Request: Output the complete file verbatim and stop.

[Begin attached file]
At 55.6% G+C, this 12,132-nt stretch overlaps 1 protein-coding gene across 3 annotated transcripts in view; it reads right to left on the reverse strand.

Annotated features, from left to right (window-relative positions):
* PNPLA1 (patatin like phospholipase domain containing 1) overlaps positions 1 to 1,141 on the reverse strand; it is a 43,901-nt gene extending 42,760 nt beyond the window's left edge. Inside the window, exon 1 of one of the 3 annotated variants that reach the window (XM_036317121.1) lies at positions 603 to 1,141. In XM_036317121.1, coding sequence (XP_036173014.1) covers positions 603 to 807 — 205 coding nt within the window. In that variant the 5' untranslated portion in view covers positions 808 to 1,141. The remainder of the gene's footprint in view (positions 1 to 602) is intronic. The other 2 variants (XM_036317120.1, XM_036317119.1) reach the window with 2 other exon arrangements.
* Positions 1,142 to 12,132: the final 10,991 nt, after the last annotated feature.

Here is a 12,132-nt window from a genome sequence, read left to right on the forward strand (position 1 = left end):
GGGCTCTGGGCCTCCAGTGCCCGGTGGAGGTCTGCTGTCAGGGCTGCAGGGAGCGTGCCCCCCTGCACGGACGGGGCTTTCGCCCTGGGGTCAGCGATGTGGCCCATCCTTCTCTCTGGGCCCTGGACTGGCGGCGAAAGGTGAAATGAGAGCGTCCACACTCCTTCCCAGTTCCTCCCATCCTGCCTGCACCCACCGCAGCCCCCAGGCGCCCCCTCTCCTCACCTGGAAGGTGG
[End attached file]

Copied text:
At 55.6% G+C, this 12,132-nt stretch overlaps 1 protein-coding gene across 3 annotated transcripts in view; it reads right to left on the reverse strand.

Annotated features, from left to right (window-relative positions):
* PNPLA1 (patatin like phospholipase domain containing 1) overlaps positions 1 to 1,141 on the reverse strand; it is a 43,901-nt gene extending 42,760 nt beyond the window's left edge. Inside the window, exon 1 of one of the 3 annotated variants that reach the window (XM_036317121.1) lies at positions 603 to 1,141. In XM_036317121.1, coding sequence (XP_036173014.1) covers positions 603 to 807 — 205 coding nt within the window. In that variant the 5' untranslated portion in view covers positions 808 to 1,141. The remainder of the gene's footprint in view (positions 1 to 602) is intronic. The other 2 variants (XM_036317120.1, XM_036317119.1) reach the window with 2 other exon arrangements.
* Positions 1,142 to 12,132: the final 10,991 nt, after the last annotated feature.

Here is a 12,132-nt window from a genome sequence, read left to right on the forward strand (position 1 = left end):
GGGCTCTGGGCCTCCAGTGCCCGGTGGAGGTCTGCTGTCAGGGCTGCAGGGAGCGTGCCCCCCTGCACGGACGGGGCTTTCGCCCTGGGGTCAGCGATGTGGCCCATCCTTCTCTCTGGGCCCTGGACTGGCGGCGAAAGGTGAAATGAGAGCGTCCACACTCCTTCCCAGTTCCTCCCATCCTGCCTGCACCCACCGCAGCCCCCAGGCGCCCCCTCTCCTCACCTGGAAGGTGG